In Rare Defeat for NRA in Florida, Lawmakers Kill Broader Stand Your Ground Measure
FlaglerLive | November 17, 2015
A National Rifle Association-backed measure that could have made it easier legally for people to claim self-defense in shooting incidents failed to get through its first House committee on Tuesday.
A lobbyist for the 2nd Amendment group said after the meeting that the proposal will be back, though it is likely dead for the upcoming 2016 legislative session.
House Criminal Justice Chairman Carlos Trujillo joined four Democrats and Keystone Heights Republican Charles Van Zant in opposing the measure (HB 169), which proposed to shift the burden of proof to the state in cases involving Florida’s “stand your ground” law.
The controversial law says people can use deadly force and do not have a duty to retreat if they think it is necessary to prevent death or great bodily harm.
Trujillo, a Miami Republican and former prosecutor, said the “stand your ground” law works without the proposed change.
“If you’re looking at a scenario in which it’s one individual (against) one individual and one of them happens to be dead, how’s the state going to disprove a negative without having the ability to call you to testify?” Trujillo said.
“I’m sympathetic for the individuals who find themselves in bad situations, with bad facts and bad judges,” Trujillo continued. “But I’m also more sympathetic to women of domestic violence, young members of my community who are oftentimes killed, (and) individuals try to use a good law that was passed with noble purposes for very ignoble attempts.”
NRA lobbyist Marion Hammer said upon leaving the committee meeting that while the bill is dead for the 2016 session, the group will continue to push for the measure.
“It will be back until it passes, period,” Hammer said. “In the meantime, the people can pay attention and elect people who are more sympathetic to them than prosecutors.”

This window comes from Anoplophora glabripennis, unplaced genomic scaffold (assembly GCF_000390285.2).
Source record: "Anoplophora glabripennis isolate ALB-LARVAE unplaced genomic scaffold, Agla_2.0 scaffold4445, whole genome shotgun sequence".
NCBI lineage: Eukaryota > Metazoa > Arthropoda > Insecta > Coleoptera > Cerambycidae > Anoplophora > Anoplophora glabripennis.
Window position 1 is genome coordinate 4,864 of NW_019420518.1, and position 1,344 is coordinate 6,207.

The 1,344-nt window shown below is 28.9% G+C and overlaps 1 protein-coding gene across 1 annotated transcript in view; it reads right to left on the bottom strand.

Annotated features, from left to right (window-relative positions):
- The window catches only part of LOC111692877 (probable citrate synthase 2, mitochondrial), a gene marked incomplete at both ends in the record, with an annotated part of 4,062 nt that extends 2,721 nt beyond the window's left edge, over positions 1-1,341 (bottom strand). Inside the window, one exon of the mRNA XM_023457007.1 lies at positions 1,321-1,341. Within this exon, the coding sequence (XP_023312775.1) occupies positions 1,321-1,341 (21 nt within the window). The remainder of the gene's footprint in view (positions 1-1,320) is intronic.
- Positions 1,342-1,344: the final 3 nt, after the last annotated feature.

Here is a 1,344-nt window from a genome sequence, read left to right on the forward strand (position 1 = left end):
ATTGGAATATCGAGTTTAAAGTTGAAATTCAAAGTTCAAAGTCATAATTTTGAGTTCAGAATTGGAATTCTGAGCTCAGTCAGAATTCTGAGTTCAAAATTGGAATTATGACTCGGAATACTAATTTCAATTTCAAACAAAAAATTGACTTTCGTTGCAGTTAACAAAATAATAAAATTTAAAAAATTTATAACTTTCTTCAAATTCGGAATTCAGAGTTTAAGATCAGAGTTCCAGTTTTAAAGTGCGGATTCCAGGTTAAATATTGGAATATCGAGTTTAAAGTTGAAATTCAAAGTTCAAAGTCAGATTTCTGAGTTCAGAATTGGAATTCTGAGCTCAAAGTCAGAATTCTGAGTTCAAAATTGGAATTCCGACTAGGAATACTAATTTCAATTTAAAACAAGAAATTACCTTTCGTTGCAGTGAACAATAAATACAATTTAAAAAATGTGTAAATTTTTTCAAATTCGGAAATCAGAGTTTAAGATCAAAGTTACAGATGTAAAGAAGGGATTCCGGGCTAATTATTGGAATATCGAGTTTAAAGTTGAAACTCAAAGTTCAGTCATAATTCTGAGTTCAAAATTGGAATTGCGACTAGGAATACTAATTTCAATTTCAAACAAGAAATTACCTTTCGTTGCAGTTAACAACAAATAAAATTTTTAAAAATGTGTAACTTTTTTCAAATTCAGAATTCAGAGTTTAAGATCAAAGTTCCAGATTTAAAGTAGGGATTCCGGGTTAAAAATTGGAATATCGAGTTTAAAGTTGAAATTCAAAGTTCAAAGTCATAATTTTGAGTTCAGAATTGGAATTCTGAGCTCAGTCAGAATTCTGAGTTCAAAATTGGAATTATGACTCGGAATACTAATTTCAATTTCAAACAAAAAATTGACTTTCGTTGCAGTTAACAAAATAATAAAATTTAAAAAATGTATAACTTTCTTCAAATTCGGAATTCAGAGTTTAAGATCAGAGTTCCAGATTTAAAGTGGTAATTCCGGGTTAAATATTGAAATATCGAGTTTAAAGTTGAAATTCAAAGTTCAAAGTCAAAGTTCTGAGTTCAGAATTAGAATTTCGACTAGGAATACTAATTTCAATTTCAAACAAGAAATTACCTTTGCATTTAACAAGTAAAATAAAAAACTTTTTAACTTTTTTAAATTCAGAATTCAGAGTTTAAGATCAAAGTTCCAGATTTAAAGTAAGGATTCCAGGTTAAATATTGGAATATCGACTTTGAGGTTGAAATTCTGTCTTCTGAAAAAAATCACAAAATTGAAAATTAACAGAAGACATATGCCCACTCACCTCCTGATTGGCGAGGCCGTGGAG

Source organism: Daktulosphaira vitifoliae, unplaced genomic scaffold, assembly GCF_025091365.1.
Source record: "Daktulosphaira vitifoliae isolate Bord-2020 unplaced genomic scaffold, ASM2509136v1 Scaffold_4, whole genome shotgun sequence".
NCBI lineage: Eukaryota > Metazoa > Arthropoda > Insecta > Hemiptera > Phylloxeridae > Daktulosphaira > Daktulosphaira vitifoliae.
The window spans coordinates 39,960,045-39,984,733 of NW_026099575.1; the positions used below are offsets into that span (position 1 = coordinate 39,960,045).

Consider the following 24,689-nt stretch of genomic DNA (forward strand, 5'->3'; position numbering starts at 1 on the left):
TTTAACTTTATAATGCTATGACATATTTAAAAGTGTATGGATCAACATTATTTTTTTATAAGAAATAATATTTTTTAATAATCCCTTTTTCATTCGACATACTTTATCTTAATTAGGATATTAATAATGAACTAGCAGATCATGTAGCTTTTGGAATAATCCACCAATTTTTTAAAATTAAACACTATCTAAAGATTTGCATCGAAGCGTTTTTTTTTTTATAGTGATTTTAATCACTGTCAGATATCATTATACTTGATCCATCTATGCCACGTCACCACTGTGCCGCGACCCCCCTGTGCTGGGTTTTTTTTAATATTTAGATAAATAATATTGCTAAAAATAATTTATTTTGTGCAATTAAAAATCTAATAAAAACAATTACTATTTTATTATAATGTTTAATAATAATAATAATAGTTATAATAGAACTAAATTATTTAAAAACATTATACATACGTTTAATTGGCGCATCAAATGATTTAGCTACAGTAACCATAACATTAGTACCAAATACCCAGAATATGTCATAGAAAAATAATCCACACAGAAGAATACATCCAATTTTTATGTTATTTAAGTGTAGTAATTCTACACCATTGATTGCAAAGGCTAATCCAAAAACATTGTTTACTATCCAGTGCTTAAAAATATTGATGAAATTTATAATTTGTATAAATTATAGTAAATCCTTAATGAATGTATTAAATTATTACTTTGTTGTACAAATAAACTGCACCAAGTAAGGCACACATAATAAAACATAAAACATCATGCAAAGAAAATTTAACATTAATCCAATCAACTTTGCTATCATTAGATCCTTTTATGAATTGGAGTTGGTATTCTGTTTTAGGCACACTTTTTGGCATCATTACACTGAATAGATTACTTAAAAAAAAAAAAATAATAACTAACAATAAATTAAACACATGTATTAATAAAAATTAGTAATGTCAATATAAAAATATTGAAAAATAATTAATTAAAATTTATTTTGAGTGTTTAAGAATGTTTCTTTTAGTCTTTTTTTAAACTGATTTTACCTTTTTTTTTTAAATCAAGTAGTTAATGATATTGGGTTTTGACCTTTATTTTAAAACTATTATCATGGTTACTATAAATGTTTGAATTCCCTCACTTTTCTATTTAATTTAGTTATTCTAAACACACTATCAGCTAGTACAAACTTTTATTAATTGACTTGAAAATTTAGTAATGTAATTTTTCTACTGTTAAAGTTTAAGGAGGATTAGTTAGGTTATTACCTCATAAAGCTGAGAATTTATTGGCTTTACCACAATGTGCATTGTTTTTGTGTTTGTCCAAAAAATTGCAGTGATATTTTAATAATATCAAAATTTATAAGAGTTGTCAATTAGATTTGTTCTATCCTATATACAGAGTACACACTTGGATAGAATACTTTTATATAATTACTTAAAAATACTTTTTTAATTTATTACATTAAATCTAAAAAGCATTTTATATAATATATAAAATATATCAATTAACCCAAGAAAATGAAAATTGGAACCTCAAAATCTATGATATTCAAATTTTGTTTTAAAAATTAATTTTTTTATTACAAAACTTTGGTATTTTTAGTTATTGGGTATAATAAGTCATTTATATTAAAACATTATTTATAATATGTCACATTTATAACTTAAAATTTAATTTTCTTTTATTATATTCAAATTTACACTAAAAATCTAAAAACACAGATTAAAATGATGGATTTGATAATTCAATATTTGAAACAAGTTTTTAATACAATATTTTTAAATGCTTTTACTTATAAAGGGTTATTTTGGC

Asked if the gun rights group would target Trujillo in the future, Hammer said she is one to “never make predictions.”
A Senate version of the bill (SB 344) has cleared one committee and is scheduled to go before the Criminal and Civil Justice Appropriations Subcommittee on Wednesday.
House sponsor Dennis Baxley, an Ocala Republican and one of the key architects of the “stand your ground” law, decided to push forward with a vote after Trujillo asked if he’d prefer to delay it.
“You’re talking about a basic tenet of American justice,” Baxley said during his closing comments before the panel. “This is the difference between being here and in Russia: You’re innocent until proven guilty and it is always the burden of the state. We would rather allow a guilty person go free than to convict an innocent one. Particularly somebody who was defending themselves and others from harm. That’s the kind of society we need.”
The bill was crafted after the Florida Supreme Court ruled that people who use the “stand your ground” defense have the burden of showing they should be shielded from prosecution. In such cases, pre-trial evidentiary hearings are held to determine whether defendants are immune from prosecution under the law. The bill called for placing the burden of proof on prosecutors in the evidentiary hearings.
Debra Harrison Rumberger, a lobbyist for the League of Women Voters of Florida, said the bill, combined with proposed measures to expand the rights of concealed-weapon permit holders to carry guns on state university and colleges campuses and to openly carry handguns, wouldn’t make Florida safer.
“This bill, as with open-carry and campus-carry, constitutes an attack on law enforcement and the legal process, while placing our citizenry in greater danger,” she said.
But Stacy Scott, the public defender for the 8th Judicial Circuit which includes Alachua, Baker, Bradford, Gilchrist, Levy and Union counties, said the burden of proof should be on the state attorney.
“They hold all the cards and wield all the power,” Scott said. “In order for that citizen to even have an immunity hearing … it’s very likely that they’ve already had to reject a plea offer and face very stiff penalties, years and decades in prison, in order to assert their right that they were right because they acted in self defense.”
–Jim Turner, News Service of Florida